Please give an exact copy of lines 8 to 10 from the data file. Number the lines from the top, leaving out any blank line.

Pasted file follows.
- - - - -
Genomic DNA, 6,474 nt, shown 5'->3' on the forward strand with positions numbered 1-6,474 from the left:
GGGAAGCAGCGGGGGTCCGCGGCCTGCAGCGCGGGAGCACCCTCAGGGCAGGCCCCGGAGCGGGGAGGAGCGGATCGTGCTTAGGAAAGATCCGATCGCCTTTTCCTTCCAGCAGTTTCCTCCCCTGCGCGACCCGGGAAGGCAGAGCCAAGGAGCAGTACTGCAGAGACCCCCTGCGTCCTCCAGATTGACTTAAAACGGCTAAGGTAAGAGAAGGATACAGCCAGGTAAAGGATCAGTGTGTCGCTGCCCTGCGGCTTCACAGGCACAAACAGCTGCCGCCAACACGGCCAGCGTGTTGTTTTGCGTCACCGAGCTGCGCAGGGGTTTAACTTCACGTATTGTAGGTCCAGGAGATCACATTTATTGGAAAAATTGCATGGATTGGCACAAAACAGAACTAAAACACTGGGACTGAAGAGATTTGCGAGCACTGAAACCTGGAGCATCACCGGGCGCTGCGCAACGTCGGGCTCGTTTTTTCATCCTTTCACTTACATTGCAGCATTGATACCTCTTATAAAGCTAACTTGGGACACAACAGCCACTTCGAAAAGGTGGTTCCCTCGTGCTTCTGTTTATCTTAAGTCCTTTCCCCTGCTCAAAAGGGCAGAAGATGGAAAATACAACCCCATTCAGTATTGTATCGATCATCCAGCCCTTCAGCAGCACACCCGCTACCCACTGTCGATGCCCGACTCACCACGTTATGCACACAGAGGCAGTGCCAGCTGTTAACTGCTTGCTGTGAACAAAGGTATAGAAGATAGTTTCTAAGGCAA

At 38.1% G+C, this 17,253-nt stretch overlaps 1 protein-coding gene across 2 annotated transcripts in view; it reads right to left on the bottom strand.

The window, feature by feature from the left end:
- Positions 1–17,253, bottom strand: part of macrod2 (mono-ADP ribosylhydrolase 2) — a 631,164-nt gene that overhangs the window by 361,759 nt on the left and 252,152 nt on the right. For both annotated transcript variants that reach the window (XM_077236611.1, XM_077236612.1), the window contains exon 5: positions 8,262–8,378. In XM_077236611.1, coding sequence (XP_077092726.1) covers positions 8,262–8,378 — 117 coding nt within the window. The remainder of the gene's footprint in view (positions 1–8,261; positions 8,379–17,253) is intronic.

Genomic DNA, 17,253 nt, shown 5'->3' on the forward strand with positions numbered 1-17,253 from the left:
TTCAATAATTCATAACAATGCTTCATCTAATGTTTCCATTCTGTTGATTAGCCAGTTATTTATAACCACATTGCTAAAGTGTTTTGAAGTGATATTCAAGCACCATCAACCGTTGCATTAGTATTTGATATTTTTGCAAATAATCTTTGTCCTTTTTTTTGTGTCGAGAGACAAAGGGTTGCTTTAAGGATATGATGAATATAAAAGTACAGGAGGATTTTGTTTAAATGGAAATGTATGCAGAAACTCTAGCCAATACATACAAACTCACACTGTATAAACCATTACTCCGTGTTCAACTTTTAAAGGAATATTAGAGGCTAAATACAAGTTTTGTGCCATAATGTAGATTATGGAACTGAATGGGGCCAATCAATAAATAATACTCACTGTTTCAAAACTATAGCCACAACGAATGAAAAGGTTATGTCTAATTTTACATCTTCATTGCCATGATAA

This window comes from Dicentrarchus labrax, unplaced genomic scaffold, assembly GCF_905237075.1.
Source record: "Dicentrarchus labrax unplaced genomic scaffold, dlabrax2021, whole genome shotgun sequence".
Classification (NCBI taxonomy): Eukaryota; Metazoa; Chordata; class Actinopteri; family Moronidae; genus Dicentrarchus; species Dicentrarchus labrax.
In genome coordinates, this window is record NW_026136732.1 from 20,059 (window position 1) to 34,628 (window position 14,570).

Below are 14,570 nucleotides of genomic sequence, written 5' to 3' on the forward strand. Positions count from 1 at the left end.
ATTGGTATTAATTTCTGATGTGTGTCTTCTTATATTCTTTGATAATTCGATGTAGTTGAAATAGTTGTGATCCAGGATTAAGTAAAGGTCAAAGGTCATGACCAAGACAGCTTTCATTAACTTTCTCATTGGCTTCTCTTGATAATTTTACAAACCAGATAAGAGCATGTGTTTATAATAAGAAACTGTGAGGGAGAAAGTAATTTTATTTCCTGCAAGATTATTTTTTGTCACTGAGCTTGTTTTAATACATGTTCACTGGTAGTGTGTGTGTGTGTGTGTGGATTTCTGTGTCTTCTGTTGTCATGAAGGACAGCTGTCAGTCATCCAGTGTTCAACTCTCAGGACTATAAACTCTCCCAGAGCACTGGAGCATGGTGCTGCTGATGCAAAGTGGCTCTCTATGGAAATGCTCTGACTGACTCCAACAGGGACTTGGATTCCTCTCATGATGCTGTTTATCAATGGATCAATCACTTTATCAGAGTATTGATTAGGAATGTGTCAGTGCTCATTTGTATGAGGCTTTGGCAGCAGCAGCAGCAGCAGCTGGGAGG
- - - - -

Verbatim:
This window comes from Dicentrarchus labrax, unplaced genomic scaffold, assembly GCF_905237075.1.
Source record: "Dicentrarchus labrax unplaced genomic scaffold, dlabrax2021, whole genome shotgun sequence".
Classification (NCBI taxonomy): Eukaryota; Metazoa; Chordata; class Actinopteri; family Moronidae; genus Dicentrarchus; species Dicentrarchus labrax.